Granite, 3D Printing, and LED Lights                                                    56 x 12 ¼ x 12 ¼ in | 142 x 31 x 31 cm                                                                                                       2016

                                                  Granite, 3D Printing, and LED Lights 

                                                  56 x 12 ¼ x 12 ¼ in | 142 x 31 x 31 cm

                                                                                                      2016

Thinking the Unthinkable

The foundation of conventional belief that nuclear warfare is “unthinkable” has been the notion that the inevitability of an unmitigated catastrophe is its own deterrent. Brian Dailey questions the wisdom of this belief in his sculpture Thinking the Unthinkable. The work pivots around a rectangular granite column, forcing the viewer to read the artist’s poem-like construct:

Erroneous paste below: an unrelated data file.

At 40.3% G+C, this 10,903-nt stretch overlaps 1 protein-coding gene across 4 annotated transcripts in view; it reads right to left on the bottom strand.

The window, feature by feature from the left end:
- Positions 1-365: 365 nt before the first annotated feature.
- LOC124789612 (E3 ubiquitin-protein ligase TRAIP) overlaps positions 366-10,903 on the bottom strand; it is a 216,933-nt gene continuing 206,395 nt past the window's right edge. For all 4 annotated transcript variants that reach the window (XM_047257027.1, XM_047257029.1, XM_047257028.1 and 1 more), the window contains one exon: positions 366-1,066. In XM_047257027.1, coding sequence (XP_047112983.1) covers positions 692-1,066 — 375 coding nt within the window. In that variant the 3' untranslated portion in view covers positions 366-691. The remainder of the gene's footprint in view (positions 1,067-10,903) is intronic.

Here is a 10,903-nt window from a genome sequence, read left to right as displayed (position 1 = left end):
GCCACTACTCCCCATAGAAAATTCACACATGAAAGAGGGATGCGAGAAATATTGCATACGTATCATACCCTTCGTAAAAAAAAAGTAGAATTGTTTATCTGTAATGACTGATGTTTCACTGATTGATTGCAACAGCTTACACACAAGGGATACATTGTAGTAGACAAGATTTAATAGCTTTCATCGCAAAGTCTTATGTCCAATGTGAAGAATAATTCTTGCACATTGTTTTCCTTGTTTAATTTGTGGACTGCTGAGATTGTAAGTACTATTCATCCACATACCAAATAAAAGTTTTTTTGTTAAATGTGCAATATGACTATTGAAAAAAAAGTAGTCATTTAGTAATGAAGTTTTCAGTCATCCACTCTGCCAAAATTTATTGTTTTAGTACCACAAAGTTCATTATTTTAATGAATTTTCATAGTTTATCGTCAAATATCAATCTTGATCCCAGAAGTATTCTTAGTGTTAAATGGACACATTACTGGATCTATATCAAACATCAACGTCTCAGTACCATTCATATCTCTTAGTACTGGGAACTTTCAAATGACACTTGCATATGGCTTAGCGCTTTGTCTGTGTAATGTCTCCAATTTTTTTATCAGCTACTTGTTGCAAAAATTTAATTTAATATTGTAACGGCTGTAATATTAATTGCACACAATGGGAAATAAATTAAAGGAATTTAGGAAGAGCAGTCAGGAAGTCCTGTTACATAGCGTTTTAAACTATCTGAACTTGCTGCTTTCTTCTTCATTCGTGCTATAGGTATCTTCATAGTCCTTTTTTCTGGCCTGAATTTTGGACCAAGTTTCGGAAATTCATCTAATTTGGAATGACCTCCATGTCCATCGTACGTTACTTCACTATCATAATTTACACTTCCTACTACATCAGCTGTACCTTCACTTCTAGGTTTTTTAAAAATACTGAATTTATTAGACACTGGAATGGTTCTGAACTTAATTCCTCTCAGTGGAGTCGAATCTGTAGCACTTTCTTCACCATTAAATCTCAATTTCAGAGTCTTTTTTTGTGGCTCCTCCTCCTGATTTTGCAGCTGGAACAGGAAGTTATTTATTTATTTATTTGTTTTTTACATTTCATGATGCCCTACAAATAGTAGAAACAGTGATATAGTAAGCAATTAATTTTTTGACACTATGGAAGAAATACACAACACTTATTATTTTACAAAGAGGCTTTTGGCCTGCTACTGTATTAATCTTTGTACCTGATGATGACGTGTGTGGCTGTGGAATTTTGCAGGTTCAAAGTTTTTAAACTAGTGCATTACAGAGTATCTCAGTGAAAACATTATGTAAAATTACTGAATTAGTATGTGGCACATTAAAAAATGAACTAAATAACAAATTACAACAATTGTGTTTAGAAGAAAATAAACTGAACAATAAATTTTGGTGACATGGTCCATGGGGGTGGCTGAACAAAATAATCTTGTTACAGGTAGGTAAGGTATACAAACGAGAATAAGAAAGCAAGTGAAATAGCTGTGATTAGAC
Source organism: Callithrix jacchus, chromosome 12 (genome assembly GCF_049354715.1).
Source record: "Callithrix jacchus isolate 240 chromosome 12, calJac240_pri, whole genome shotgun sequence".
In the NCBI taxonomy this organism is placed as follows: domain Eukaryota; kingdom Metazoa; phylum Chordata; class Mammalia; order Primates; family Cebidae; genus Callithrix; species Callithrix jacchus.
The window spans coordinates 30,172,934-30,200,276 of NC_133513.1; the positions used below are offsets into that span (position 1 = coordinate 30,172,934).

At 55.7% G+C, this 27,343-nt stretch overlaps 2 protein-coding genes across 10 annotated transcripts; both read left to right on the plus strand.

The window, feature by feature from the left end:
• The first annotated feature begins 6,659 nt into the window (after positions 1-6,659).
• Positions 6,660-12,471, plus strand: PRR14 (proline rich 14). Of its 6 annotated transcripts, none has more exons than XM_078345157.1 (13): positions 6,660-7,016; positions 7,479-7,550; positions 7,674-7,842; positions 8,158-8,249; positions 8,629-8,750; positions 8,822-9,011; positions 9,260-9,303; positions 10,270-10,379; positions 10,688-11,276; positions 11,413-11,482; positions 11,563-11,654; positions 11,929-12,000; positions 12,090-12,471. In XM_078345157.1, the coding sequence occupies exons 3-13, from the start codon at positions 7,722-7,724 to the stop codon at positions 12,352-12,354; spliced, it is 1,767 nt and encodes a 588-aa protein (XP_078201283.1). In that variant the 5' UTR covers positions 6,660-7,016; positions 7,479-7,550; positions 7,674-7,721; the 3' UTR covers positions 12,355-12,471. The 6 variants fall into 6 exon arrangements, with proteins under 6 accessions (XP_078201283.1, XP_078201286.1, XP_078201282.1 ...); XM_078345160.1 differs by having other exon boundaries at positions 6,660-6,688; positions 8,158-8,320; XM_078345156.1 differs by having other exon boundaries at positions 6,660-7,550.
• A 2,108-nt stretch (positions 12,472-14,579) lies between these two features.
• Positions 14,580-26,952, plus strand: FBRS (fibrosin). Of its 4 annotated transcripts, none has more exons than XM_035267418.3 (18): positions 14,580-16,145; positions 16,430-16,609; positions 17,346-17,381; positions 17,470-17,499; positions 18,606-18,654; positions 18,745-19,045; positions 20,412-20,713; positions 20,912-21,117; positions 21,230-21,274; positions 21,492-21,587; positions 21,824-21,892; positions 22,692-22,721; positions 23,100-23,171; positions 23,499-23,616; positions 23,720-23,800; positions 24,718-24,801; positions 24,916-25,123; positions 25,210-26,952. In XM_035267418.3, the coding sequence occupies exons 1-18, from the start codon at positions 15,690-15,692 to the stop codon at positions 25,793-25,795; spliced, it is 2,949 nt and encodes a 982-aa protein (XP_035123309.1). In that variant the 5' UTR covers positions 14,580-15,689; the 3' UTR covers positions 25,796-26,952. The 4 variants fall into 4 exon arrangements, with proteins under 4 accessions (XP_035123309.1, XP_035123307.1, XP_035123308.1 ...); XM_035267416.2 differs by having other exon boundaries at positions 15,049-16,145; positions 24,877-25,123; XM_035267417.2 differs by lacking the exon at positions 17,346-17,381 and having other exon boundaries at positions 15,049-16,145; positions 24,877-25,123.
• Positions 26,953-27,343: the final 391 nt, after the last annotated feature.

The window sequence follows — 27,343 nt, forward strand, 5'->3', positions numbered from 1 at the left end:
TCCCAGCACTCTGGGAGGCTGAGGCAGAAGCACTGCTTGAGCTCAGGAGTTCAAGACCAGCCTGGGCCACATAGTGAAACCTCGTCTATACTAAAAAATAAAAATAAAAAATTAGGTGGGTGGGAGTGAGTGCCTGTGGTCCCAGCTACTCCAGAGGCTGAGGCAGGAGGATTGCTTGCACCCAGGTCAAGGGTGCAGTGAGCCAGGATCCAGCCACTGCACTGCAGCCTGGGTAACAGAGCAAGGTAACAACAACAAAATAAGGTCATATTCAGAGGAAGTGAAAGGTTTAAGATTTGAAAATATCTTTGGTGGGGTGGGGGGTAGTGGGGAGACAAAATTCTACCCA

>  THINKING

THE UNTHINKABLE

IS UNTHINKABLE

MAKES IT THINKABLE

Sitting atop the pedestal is a glowing facsimile of an atomic explosion, illuminating the issue at hand. This element makes the unthinkable real in visual form, suggesting that nuclear war is menacingly proximate rather than improbably remote.

Far from being an abstract debate, the belief in the idea that nuclear warfare is inconceivable has guided US arms control strategy, and therefore the assumptions of its policymakers, from the beginning of arms limitation talks in the early 1970s to today. Despite the absence of any insurance that all nuclear powers agree with this paradigm, the US has based its deterrence and stability model on Mutual Assured Destruction (MAD), which supports the retention by each of the global nuclear powers of sufficient capability for mutual destruction. MAD rests on an U.S.-centric definition of a faith in human rationality, a position sitting on shaky ground in today’s tumultuous and unpredictable world.  The question Dailey therefore raises in his sculpture is whether a persistent U.S. belief in an unsubstantiated deterrence model—thinking that the unthinkable is unthinkable—may actually increase the likelihood of nuclear war rather than enhance stability.